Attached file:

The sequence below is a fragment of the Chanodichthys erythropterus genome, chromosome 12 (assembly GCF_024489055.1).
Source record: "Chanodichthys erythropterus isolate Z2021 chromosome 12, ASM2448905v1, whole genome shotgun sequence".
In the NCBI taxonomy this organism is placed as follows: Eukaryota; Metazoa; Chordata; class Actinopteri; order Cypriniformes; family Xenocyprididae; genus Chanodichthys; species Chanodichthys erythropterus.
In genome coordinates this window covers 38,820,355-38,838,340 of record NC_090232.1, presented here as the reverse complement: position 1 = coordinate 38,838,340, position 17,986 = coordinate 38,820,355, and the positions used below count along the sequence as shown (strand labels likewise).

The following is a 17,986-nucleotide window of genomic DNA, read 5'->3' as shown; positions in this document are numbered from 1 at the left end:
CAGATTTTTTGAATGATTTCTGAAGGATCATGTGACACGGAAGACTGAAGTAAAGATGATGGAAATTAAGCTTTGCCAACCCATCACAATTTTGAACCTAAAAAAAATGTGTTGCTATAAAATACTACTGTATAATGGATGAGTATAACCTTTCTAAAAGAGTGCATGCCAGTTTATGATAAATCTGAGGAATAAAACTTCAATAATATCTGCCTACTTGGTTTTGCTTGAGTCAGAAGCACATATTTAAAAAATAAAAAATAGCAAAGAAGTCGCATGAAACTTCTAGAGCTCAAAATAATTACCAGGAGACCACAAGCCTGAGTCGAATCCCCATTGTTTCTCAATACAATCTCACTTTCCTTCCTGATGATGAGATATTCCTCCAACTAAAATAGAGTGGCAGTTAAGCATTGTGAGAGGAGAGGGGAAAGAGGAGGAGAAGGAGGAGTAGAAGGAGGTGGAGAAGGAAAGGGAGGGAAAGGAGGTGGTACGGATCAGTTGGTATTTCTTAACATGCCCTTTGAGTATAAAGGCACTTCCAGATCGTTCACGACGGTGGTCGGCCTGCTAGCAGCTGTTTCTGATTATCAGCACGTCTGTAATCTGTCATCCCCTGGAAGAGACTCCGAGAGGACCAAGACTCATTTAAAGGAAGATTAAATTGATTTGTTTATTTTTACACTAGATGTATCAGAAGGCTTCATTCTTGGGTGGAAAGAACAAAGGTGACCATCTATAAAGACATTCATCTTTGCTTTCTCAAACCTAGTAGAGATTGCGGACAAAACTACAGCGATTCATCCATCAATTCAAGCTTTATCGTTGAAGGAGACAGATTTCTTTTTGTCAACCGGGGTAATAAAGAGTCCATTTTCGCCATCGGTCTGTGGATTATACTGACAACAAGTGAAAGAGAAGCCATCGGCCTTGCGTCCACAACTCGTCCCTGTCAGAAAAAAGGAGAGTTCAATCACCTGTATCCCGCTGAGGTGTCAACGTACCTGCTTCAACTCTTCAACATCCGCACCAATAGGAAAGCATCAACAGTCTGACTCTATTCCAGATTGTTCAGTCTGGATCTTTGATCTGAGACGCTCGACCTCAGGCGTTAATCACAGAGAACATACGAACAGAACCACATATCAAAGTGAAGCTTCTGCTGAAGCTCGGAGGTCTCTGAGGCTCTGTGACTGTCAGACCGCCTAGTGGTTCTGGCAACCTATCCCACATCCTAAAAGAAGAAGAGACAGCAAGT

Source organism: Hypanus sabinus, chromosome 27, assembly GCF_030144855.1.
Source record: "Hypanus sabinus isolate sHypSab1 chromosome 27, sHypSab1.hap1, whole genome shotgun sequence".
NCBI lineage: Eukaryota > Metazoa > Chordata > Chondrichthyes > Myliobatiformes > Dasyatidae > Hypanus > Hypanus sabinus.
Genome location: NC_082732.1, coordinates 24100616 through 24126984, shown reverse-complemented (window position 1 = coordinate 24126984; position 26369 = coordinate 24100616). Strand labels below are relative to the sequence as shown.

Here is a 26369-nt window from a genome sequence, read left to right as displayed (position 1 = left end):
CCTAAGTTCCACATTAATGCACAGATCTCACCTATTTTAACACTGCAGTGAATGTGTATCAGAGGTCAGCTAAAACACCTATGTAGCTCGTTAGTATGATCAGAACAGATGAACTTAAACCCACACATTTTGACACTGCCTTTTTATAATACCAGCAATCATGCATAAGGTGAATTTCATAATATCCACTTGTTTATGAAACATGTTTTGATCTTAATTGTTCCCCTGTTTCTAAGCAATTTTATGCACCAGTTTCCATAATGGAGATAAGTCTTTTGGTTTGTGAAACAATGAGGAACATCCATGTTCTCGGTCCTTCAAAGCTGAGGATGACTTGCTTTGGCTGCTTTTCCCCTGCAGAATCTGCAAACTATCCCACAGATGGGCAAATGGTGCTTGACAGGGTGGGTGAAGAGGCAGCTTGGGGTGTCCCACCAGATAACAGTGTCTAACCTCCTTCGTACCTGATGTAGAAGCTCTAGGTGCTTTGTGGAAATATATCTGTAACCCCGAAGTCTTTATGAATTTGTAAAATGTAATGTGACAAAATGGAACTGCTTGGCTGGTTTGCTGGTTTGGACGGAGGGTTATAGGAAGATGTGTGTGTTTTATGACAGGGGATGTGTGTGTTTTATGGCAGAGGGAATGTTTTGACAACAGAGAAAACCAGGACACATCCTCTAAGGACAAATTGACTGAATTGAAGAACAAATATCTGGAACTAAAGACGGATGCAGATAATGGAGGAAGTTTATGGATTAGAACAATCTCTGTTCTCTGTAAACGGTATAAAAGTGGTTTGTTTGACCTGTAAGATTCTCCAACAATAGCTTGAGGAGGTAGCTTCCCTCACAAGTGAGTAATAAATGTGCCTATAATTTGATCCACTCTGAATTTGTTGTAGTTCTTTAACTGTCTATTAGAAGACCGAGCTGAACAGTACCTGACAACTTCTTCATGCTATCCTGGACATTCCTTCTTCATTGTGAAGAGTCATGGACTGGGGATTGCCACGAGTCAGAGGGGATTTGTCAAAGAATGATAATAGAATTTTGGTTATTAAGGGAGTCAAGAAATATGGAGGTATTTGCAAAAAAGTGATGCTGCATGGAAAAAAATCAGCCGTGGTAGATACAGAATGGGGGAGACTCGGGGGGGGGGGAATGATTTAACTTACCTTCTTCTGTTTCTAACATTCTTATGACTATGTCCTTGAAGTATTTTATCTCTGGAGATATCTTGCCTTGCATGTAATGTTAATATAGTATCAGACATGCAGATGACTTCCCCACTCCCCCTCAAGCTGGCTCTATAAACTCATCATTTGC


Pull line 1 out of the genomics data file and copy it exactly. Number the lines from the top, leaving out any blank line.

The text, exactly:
The sequence below is a fragment of the Chanodichthys erythropterus genome, chromosome 12 (assembly GCF_024489055.1).